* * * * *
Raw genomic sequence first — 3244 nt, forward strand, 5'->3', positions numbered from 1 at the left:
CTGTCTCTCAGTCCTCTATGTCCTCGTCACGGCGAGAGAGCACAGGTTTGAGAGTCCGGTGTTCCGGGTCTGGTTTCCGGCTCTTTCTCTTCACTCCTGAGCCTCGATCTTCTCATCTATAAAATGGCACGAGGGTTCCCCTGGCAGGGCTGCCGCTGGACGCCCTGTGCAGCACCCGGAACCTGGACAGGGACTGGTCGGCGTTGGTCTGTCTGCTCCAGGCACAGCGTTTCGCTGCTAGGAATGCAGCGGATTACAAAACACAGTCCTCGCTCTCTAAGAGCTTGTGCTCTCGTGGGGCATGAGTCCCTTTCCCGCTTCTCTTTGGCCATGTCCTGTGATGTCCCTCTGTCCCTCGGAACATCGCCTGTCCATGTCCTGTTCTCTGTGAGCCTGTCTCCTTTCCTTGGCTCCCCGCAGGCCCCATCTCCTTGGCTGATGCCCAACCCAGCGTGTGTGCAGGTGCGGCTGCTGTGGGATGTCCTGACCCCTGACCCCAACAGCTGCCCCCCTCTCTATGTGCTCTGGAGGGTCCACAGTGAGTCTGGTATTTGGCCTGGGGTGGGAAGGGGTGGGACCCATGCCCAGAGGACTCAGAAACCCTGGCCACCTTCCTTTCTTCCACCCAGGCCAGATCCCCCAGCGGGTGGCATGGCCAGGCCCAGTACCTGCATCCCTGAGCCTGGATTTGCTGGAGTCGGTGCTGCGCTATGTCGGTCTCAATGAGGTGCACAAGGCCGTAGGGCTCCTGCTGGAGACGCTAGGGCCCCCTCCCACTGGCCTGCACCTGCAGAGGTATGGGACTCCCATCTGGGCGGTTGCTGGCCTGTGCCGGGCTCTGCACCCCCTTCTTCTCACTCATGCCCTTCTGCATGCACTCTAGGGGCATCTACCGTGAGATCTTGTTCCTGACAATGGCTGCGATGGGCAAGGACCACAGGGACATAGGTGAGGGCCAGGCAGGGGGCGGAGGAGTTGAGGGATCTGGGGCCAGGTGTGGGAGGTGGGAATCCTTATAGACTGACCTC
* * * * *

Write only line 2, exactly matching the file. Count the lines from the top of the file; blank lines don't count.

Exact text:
CTGTCTCTCAGTCCTCTATGTCCTCGTCACGGCGAGAGAGCACAGGTTTGAGAGTCCGGTGTTCCGGGTCTGGTTTCCGGCTCTTTCTCTTCACTCCTGAGCCTCGATCTTCTCATCTATAAAATGGCACGAGGGTTCCCCTGGCAGGGCTGCCGCTGGACGCCCTGTGCAGCACCCGGAACCTGGACAGGGACTGGTCGGCGTTGGTCTGTCTGCTCCAGGCACAGCGTTTCGCTGCTAGGAATGCAGCGGATTACAAAACACAGTCCTCGCTCTCTAAGAGCTTGTGCTCTCGTGGGGCATGAGTCCCTTTCCCGCTTCTCTTTGGCCATGTCCTGTGATGTCCCTCTGTCCCTCGGAACATCGCCTGTCCATGTCCTGTTCTCTGTGAGCCTGTCTCCTTTCCTTGGCTCCCCGCAGGCCCCATCTCCTTGGCTGATGCCCAACCCAGCGTGTGTGCAGGTGCGGCTGCTGTGGGATGTCCTGACCCCTGACCCCAACAGCTGCCCCCCTCTCTATGTGCTCTGGAGGGTCCACAGTGAGTCTGGTATTTGGCCTGGGGTGGGAAGGGGTGGGACCCATGCCCAGAGGACTCAGAAACCCTGGCCACCTTCCTTTCTTCCACCCAGGCCAGATCCCCCAGCGGGTGGCATGGCCAGGCCCAGTACCTGCATCCCTGAGCCTGGATTTGCTGGAGTCGGTGCTGCGCTATGTCGGTCTCAATGAGGTGCACAAGGCCGTAGGGCTCCTGCTGGAGACGCTAGGGCCCCCTCCCACTGGCCTGCACCTGCAGAGGTATGGGACTCCCATCTGGGCGGTTGCTGGCCTGTGCCGGGCTCTGCACCCCCTTCTTCTCACTCATGCCCTTCTGCATGCACTCTAGGGGCATCTACCGTGAGATCTTGTTCCTGACAATGGCTGCGATGGGCAAGGACCACAGGGACATAGGTGAGGGCCAGGCAGGGGGCGGAGGAGTTGAGGGATCTGGGGCCAGGTGTGGGAGGTGGGAATCCTTATAGACTGACCTC